Mark won’t look me in the eye, I can’t tell if he is listening to me or not.”
Children with autism may never directly look their parents or teacher in the eye, this is because:
- Children with autism may feel very uncomfortable looking directly at someone when speaking or being spoken to. Some have commented that it is actually painful for them, others have said that it is exhausting.
- Direct eye contact can be quite threatening for children with autism.
- Eye contact is a non-verbal skill that children with autism do not develop naturally.
- Children with autism may not understand how long they should hold their gaze.
- Many children with autism find it difficult to listen and look at the speaker at the same time.
What you can do
- Children with autism may never develop eye contact, but it is important they learn to orient their body towards the person they are listening to.
- Children with autism can still learn without looking directly at a person who is speaking to them.
- You can support the child to learn to look at your face or in your general direction instead of looking directly into your eyes.
- Make sure the child is listening by touching them on the elbow and making sure their body is facing to you.
- Make sure the child is not distracted by other things in their environment or engaged in self-stimulatory behaviour.
- Check for a response to your instruction.
- Support and reward when the child is orienting their body towards you or does look in your eyes with “good looking”
- Do NOT force eye contact- this can be very distressing and cause the child to shut down and not listen.
- It is often more important for the child to learn how to orient their body and give non-verbal signs that they are interested in communicating and listening, for example, facing their body toward the other person. .
- Say the child’s name and touch them on the elbow if necessary to gain their attention . Tell the child “good looking” when they are looking at you or attending to the information you are giving them.
Facial Expression and Body Language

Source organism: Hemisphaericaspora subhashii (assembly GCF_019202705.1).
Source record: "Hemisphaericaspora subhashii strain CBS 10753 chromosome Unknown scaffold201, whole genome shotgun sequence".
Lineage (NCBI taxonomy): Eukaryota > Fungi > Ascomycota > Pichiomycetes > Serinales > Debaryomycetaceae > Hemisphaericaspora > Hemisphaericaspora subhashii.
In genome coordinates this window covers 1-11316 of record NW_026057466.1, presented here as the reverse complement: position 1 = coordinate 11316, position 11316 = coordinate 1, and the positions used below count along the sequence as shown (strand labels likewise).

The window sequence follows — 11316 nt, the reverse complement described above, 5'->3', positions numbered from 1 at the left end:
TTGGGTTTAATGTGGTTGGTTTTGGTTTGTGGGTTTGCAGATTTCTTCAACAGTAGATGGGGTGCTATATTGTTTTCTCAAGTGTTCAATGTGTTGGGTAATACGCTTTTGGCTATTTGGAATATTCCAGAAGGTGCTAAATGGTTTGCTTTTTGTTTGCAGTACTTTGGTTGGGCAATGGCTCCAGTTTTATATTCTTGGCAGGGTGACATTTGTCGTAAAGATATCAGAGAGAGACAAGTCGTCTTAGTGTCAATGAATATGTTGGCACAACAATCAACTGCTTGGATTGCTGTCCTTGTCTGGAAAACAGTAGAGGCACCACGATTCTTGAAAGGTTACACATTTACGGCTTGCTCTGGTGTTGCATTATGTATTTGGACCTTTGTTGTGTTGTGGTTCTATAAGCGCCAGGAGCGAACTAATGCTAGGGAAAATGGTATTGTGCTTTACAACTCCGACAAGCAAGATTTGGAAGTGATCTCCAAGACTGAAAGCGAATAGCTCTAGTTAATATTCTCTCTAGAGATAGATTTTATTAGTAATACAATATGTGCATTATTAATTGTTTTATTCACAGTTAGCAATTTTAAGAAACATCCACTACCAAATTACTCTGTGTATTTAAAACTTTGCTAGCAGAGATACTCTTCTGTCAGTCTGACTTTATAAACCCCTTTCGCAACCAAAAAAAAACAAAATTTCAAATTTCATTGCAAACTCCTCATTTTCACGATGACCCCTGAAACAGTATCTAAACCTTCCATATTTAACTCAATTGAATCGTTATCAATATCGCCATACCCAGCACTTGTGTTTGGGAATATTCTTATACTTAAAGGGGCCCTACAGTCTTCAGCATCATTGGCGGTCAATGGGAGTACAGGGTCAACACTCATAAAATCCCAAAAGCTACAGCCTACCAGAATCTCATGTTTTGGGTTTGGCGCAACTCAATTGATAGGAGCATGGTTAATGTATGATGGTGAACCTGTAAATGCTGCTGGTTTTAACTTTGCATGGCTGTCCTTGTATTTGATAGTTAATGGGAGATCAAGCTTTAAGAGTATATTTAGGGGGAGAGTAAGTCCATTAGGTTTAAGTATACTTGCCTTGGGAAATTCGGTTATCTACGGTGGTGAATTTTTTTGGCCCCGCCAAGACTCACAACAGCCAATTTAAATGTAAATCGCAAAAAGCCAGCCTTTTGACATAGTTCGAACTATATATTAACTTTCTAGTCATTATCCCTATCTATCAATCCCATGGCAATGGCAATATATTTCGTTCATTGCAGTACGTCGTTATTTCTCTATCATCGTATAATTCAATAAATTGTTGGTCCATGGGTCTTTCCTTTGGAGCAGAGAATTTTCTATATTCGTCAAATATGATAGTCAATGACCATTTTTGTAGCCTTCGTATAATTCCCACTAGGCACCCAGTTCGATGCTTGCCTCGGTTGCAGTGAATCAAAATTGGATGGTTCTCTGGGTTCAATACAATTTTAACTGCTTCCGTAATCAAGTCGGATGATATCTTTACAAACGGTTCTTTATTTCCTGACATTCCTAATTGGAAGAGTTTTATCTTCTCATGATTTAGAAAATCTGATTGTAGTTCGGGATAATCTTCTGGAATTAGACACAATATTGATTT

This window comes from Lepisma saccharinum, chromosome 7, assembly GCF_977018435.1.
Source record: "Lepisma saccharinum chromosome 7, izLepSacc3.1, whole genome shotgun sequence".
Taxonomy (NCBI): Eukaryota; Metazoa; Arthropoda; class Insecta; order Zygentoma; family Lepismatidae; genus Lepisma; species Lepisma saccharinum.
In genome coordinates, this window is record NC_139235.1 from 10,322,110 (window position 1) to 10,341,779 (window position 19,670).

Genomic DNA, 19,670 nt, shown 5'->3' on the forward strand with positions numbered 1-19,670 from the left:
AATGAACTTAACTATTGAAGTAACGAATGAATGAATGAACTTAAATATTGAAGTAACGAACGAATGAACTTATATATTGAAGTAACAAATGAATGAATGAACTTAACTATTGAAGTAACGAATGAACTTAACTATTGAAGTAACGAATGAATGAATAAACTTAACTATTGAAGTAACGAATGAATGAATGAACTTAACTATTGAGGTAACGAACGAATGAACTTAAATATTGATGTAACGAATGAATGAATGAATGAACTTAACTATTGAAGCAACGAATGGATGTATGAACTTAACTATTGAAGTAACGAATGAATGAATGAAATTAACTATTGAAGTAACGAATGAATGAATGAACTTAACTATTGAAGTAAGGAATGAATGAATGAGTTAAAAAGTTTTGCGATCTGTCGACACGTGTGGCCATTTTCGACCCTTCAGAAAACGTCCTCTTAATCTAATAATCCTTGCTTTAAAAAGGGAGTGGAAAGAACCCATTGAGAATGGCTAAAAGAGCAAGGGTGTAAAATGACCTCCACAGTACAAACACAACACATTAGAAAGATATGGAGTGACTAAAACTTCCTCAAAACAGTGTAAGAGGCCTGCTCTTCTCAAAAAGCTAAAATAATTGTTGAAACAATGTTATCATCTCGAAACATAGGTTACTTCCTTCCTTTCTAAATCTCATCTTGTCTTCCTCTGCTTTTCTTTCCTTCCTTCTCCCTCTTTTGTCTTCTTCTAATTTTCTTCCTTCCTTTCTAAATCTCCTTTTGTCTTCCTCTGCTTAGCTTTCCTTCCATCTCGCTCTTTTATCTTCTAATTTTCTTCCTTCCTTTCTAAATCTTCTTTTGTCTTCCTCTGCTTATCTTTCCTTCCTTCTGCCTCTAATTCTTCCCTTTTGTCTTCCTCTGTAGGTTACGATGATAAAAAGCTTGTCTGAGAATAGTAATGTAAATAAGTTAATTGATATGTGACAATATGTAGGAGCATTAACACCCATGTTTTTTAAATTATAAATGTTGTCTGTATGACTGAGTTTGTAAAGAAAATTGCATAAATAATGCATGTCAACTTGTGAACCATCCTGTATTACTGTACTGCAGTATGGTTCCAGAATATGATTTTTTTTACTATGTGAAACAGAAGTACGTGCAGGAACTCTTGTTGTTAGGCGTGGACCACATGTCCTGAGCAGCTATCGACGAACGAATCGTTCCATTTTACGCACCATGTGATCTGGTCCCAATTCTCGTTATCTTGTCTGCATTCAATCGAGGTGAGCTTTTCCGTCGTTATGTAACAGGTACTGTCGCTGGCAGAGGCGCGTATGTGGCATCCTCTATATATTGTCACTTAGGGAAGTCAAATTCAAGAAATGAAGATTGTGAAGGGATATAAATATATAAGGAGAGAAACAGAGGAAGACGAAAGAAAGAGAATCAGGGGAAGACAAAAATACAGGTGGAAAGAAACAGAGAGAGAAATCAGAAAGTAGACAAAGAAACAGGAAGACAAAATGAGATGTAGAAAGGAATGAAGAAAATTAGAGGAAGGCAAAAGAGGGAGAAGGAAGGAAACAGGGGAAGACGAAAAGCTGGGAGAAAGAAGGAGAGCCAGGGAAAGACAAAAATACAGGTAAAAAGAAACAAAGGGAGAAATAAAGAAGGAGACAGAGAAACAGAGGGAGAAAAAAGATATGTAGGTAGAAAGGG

“David does not seem to know how far away to stand when talking to his friends, and often sits too close. This can be inappropriate at times.”
Points to note
- When we communicate, we use a range of non-verbal cues in addition to our words, e.g. eye contact, gesture and facial expression. A child with autism will have difficulty reading the meaning of these cues. Children with autism may misinterpret them and may also have difficulty using non-verbal communication in a manner that is spontaneous and natural.
- A child with autism may have difficulty with personal space; standing too close or too far away when speaking.
Children with autism may turn their body away from someone when communicating, preferring to stand side on or head facing down. Some children lean on others like they are a piece of furniture.
What you can do
- Children with autism may always lack a natural ability to read facial expression and use body language. They can, however, be taught how to respond in various situations, such as being taught the appropriate personal space to give people when conversing.
This needs to be done in a way that illustrates the rule for various social situations, otherwise the child will apply one rule rigidly for all situations.
- The child will need help learning to pay attention to and correctly interpret facial expression and body language. This can be achieved by helping the child to understand non-verbal communication. Use role play, find pictures in magazines or watch scenes from TV programs to talk about facial expression and body language. Using photographs of yourself or the child can be really helpful, in learning about what the face looks like and what it means. Creating the photos is the first step in the learning process
Be expressive in your own emotions, facial cues and voice so there are more cues for the child to pick up on.
- Teach the meaning of gesture in common scenarios. Encourage the child to ask questions about different social situations and the gestures used.
- If the child is anxious or upset, be particularly aware of your facial expressions, tone of voice and use of gesture as this extra information may get in the way of his understanding.